For the gift of movement and dance – for the rhythm that calls us out of our complacency, and into bodily response to the music of the world around us – we give thanks.  May our dancing remind us of the beauty of the rhythm of your entire creation. In our footsteps, our laughter, our breathing, our weeping, in the birdsong, the cries of children, and the multitude of other songs that sing out from your creation, may we find the music of your very Self.

May our lives, our bodies, our spirits be instruments for your music – may our lives sing the song of your grace and resurrection. For all this, we give thanks this day and all days.

In our words of prayer may you find our very song of life. Amen.

Morning Prayer, March 3, 2013

God of hospitality, you have set a feast before us. You have invited all the world to join you at your table.Image

In these Lenten days of preparation, when both springtime and Resurrection feel more like far off dreams than imminent reality, help us receive your provision.

Already this year we have been caught off guard by the distractions and inconveniences of this world. Of the latest newsworthy controversy and of political bickering that prevents us from seeing the world through your eyes – through bigger eyes.  We have been inconvenienced by weather, snowbound and frustrated perhaps by our agendas that have taken a pause. May we find the words of gratitude on behalf of the thirsty ground, and may we find rest and restoration even in the most inconvenient of pauses.

Already this year we have worried and wondered and questioned in the face of pain, suffering, sickness, even death.  It feels like too much for us to bear the weight of it all. The year has barely begun and already our resources seem worn too thin.  Give us the strength and the courage to rise and rise again to face each new day. May we meet your peace in the midst of grief, and steadfastness in the midst of gratitude.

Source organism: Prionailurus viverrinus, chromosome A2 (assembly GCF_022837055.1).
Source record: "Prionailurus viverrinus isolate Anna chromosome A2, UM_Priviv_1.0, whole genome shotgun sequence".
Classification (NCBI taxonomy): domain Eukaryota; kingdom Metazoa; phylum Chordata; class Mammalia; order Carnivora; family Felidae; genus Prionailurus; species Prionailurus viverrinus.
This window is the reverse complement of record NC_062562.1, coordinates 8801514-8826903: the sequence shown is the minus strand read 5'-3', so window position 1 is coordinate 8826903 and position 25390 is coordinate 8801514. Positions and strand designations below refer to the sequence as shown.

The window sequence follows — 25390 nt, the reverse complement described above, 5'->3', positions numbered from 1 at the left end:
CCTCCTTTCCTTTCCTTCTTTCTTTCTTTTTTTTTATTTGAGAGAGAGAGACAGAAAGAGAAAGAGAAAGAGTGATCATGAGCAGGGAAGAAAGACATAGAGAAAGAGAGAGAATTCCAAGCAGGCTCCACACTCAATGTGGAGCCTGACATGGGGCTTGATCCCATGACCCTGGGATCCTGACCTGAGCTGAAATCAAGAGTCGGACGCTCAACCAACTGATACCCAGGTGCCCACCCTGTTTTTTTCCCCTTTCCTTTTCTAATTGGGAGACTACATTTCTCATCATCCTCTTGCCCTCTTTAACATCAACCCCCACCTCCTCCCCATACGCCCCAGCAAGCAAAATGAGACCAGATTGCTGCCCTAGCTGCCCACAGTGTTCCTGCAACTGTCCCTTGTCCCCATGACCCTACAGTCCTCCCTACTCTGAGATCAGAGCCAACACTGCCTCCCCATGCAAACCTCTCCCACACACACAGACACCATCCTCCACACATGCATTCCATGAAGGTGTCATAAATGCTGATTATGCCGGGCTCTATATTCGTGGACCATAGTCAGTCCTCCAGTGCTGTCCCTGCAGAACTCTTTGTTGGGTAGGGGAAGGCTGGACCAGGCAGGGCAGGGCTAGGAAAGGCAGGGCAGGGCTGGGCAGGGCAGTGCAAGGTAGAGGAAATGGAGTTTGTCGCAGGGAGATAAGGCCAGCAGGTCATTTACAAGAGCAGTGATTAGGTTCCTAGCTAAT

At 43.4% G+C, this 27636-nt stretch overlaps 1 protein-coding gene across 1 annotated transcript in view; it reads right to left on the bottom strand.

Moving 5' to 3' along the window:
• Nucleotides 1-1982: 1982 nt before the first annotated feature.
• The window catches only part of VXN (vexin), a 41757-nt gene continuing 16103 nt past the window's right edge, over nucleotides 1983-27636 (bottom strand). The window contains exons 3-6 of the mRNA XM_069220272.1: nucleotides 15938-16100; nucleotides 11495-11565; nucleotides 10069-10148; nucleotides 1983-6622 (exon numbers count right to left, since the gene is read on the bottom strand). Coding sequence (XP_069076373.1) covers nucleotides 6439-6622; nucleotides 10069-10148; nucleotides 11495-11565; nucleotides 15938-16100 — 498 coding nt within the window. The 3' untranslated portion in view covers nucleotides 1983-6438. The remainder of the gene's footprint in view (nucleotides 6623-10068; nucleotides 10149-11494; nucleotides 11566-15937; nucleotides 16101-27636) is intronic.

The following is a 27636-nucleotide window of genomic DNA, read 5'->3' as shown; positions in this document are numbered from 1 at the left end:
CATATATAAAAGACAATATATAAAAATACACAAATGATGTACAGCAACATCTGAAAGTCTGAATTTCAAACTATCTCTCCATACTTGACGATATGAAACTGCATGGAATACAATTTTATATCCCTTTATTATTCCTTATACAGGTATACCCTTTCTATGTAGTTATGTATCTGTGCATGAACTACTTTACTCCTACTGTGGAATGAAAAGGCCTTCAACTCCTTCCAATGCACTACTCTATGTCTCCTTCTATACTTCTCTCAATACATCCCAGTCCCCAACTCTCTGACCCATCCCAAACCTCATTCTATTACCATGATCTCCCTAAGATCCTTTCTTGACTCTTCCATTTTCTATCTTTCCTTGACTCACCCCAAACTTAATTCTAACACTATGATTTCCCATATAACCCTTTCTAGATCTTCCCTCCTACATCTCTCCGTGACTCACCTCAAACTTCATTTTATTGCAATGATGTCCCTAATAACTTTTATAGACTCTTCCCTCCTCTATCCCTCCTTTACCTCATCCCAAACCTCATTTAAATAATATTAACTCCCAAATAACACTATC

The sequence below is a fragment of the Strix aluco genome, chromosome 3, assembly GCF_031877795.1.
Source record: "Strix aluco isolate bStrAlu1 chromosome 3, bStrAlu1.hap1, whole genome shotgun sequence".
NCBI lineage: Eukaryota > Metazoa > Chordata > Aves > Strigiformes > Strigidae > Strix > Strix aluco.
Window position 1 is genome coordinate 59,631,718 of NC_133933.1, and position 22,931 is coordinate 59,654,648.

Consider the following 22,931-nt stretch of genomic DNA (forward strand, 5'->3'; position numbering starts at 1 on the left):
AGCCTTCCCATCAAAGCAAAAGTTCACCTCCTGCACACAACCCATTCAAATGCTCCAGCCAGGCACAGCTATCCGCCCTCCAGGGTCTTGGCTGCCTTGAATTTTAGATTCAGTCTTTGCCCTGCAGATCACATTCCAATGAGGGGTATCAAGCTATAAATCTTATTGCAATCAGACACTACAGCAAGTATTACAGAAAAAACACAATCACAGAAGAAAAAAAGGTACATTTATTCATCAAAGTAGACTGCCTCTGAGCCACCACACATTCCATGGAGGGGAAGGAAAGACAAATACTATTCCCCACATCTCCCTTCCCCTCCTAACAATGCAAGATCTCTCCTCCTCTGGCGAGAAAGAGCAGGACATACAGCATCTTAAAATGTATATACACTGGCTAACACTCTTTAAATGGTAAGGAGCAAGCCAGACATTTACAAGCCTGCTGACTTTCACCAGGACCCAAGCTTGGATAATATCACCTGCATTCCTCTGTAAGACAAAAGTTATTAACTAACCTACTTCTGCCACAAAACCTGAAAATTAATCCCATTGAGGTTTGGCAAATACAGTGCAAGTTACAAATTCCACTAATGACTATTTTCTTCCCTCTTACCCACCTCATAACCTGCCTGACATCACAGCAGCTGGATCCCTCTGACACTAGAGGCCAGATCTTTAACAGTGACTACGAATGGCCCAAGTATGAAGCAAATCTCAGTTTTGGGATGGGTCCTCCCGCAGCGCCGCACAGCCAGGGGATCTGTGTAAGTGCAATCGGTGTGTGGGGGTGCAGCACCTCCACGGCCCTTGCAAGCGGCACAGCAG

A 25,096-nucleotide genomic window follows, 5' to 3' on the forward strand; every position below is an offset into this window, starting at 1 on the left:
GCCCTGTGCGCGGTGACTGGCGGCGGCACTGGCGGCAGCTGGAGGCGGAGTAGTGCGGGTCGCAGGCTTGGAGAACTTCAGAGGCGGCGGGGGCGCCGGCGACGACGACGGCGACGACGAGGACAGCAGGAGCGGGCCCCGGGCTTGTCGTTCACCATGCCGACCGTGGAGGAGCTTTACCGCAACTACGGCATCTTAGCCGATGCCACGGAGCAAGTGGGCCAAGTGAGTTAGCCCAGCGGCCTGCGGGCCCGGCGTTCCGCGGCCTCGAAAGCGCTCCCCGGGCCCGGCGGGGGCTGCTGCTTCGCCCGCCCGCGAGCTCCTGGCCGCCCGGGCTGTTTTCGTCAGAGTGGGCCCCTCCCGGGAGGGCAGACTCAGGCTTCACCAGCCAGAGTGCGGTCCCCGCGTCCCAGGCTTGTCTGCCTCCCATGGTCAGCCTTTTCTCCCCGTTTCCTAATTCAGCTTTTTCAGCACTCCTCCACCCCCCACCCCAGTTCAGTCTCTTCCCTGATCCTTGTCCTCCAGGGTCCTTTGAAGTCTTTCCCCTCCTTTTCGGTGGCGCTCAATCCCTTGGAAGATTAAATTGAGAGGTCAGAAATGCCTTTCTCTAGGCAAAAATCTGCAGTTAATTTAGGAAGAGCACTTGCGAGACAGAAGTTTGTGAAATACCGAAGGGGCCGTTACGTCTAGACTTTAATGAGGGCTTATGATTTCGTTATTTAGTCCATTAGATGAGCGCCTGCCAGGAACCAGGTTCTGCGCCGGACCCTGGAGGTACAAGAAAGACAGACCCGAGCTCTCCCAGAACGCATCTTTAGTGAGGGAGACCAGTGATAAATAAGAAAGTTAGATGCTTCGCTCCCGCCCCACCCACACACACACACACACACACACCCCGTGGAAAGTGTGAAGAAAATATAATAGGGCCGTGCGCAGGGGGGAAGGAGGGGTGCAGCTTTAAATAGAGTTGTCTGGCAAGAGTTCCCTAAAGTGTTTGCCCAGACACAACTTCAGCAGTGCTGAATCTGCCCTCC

We don’t have to look far to see the weariness that saturates this world. We hear and see the ravages and spoils of war. We lose our trust in leaders who fail to lead with compassion, humanity and a sense of common purpose. We often feel restless and without a home in a world that often looks so very different from the Kingdom you created.  May we not despair. Embolden us, awaken us to seek out and create your image in ourselves, in each other and in the world we live and work and play.

God you have invited us to your table, to your feast. We give thanks for the richness of this life you give; we celebrate new beginnings, healing, laughter and hope that breaks in and denies the darkness the last word. We offer our humble and inadequate thanks for the grace you give that makes all things new, that offers forgiveness in each moment. May we know that grace anew this day, as we join together at your table, as we share, chew, sip and swallow the feast you have prepared for us. With our entire being, may we taste and see that You are Good.

We ask for your patience, your guidance and your wisdom. May we have the patience to trust that you are already at work ahead of us, as you have guided us in the past, and guide us even unto this moment. In our thoughts, words and deeds, shape us in your wisdom to live with intention and compassion.

As we seek to understand and follow Jesus this day and every day, we pray all this in his name, Amen.